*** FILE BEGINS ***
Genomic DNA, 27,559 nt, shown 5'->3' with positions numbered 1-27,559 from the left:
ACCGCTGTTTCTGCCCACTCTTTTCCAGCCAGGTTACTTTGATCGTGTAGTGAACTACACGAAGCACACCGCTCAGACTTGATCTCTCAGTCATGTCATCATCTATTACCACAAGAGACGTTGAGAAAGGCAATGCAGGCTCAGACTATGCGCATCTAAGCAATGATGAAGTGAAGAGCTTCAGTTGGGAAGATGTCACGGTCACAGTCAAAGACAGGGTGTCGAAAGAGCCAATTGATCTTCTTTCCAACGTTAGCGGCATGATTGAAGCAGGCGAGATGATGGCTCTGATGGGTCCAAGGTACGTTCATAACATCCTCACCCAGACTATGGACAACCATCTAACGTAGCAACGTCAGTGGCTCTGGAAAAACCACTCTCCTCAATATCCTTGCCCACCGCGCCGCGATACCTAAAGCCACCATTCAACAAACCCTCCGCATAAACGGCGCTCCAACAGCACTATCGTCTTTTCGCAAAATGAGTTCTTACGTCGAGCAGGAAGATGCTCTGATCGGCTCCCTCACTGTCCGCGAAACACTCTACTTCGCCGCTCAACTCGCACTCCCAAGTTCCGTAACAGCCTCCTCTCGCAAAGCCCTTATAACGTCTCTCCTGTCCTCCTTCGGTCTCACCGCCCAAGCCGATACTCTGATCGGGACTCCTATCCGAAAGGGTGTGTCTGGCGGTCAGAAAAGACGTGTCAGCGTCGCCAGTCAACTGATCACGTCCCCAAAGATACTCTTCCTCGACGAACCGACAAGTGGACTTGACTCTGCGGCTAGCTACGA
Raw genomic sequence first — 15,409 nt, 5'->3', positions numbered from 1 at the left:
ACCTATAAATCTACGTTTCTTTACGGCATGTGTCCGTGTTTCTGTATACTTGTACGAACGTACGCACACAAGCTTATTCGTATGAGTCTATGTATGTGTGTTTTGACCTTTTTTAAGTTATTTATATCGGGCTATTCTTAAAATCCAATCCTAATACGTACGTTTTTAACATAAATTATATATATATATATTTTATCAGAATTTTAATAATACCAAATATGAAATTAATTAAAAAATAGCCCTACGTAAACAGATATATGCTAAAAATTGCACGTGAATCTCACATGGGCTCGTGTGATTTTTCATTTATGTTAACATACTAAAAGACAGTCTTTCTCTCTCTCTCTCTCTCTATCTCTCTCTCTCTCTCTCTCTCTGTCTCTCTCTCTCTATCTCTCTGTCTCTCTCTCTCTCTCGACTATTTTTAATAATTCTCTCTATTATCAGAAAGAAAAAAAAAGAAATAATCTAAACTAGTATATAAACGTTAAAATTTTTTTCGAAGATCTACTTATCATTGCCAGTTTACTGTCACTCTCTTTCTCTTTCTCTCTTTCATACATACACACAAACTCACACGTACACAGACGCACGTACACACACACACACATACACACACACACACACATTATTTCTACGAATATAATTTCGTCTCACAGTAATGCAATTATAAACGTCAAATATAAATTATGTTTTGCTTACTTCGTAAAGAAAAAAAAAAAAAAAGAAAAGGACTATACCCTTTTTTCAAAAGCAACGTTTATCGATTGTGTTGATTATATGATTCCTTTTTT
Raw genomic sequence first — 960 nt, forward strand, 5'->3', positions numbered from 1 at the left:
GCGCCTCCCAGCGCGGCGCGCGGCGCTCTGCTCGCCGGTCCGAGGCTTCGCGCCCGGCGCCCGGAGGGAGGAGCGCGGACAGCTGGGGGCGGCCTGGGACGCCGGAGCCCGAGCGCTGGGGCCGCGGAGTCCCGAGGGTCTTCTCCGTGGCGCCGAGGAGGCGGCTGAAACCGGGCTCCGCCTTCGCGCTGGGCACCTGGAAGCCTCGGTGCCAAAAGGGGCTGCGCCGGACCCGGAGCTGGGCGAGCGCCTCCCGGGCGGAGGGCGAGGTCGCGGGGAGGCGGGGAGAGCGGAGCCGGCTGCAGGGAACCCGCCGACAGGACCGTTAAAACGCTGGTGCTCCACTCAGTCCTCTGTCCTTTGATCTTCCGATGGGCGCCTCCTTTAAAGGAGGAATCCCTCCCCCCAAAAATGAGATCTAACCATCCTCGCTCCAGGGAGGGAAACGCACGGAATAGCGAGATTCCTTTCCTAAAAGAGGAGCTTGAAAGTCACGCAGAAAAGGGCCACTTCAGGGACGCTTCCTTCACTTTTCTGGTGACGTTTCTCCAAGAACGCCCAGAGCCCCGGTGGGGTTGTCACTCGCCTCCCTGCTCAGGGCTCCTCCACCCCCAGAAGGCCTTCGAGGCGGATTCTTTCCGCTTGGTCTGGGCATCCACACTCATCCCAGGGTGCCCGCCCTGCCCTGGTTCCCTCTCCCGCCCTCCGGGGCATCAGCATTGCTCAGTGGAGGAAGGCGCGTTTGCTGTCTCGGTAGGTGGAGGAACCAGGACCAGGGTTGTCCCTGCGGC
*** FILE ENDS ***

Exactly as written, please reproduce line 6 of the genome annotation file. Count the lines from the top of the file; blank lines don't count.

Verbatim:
GCGCCTCCCAGCGCGGCGCGCGGCGCTCTGCTCGCCGGTCCGAGGCTTCGCGCCCGGCGCCCGGAGGGAGGAGCGCGGACAGCTGGGGGCGGCCTGGGACGCCGGAGCCCGAGCGCTGGGGCCGCGGAGTCCCGAGGGTCTTCTCCGTGGCGCCGAGGAGGCGGCTGAAACCGGGCTCCGCCTTCGCGCTGGGCACCTGGAAGCCTCGGTGCCAAAAGGGGCTGCGCCGGACCCGGAGCTGGGCGAGCGCCTCCCGGGCGGAGGGCGAGGTCGCGGGGAGGCGGGGAGAGCGGAGCCGGCTGCAGGGAACCCGCCGACAGGACCGTTAAAACGCTGGTGCTCCACTCAGTCCTCTGTCCTTTGATCTTCCGATGGGCGCCTCCTTTAAAGGAGGAATCCCTCCCCCCAAAAATGAGATCTAACCATCCTCGCTCCAGGGAGGGAAACGCACGGAATAGCGAGATTCCTTTCCTAAAAGAGGAGCTTGAAAGTCACGCAGAAAAGGGCCACTTCAGGGACGCTTCCTTCACTTTTCTGGTGACGTTTCTCCAAGAACGCCCAGAGCCCCGGTGGGGTTGTCACTCGCCTCCCTGCTCAGGGCTCCTCCACCCCCAGAAGGCCTTCGAGGCGGATTCTTTCCGCTTGGTCTGGGCATCCACACTCATCCCAGGGTGCCCGCCCTGCCCTGGTTCCCTCTCCCGCCCTCCGGGGCATCAGCATTGCTCAGTGGAGGAAGGCGCGTTTGCTGTCTCGGTAGGTGGAGGAACCAGGACCAGGGTTGTCCCTGCGGC